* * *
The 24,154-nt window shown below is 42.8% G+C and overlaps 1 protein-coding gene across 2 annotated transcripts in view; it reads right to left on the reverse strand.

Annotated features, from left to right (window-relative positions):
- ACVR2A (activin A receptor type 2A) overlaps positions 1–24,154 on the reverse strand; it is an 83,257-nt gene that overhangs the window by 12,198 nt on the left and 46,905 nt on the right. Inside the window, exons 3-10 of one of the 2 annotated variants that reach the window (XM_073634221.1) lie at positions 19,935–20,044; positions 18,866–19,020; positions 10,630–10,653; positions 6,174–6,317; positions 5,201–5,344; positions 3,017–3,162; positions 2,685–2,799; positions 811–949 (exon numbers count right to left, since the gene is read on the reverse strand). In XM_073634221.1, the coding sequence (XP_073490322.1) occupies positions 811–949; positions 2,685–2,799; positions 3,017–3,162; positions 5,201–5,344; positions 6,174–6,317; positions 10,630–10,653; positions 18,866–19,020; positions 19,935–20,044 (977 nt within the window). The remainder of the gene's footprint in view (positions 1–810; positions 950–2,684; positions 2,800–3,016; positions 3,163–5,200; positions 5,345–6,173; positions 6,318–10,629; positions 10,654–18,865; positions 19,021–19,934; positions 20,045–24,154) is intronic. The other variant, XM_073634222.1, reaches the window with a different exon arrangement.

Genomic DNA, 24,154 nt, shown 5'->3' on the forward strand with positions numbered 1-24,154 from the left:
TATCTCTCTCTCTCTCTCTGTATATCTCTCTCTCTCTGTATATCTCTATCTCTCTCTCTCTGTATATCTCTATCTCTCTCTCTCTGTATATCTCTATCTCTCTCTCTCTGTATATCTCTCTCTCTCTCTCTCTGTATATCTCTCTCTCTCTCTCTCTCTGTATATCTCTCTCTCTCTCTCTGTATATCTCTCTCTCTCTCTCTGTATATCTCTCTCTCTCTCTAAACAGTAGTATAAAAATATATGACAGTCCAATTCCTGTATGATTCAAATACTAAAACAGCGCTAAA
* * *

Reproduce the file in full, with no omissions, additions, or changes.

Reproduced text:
The 24,154-nt window shown below is 42.8% G+C and overlaps 1 protein-coding gene across 2 annotated transcripts in view; it reads right to left on the reverse strand.

Annotated features, from left to right (window-relative positions):
- ACVR2A (activin A receptor type 2A) overlaps positions 1–24,154 on the reverse strand; it is an 83,257-nt gene that overhangs the window by 12,198 nt on the left and 46,905 nt on the right. Inside the window, exons 3-10 of one of the 2 annotated variants that reach the window (XM_073634221.1) lie at positions 19,935–20,044; positions 18,866–19,020; positions 10,630–10,653; positions 6,174–6,317; positions 5,201–5,344; positions 3,017–3,162; positions 2,685–2,799; positions 811–949 (exon numbers count right to left, since the gene is read on the reverse strand). In XM_073634221.1, the coding sequence (XP_073490322.1) occupies positions 811–949; positions 2,685–2,799; positions 3,017–3,162; positions 5,201–5,344; positions 6,174–6,317; positions 10,630–10,653; positions 18,866–19,020; positions 19,935–20,044 (977 nt within the window). The remainder of the gene's footprint in view (positions 1–810; positions 950–2,684; positions 2,800–3,016; positions 3,163–5,200; positions 5,345–6,173; positions 6,318–10,629; positions 10,654–18,865; positions 19,021–19,934; positions 20,045–24,154) is intronic. The other variant, XM_073634222.1, reaches the window with a different exon arrangement.

Genomic DNA, 24,154 nt, shown 5'->3' on the forward strand with positions numbered 1-24,154 from the left:
TATCTCTCTCTCTCTCTCTGTATATCTCTCTCTCTCTGTATATCTCTATCTCTCTCTCTCTGTATATCTCTATCTCTCTCTCTCTGTATATCTCTATCTCTCTCTCTCTGTATATCTCTCTCTCTCTCTCTCTGTATATCTCTCTCTCTCTCTCTCTCTGTATATCTCTCTCTCTCTCTCTGTATATCTCTCTCTCTCTCTCTGTATATCTCTCTCTCTCTCTAAACAGTAGTATAAAAATATATGACAGTCCAATTCCTGTATGATTCAAATACTAAAACAGCGCTAAA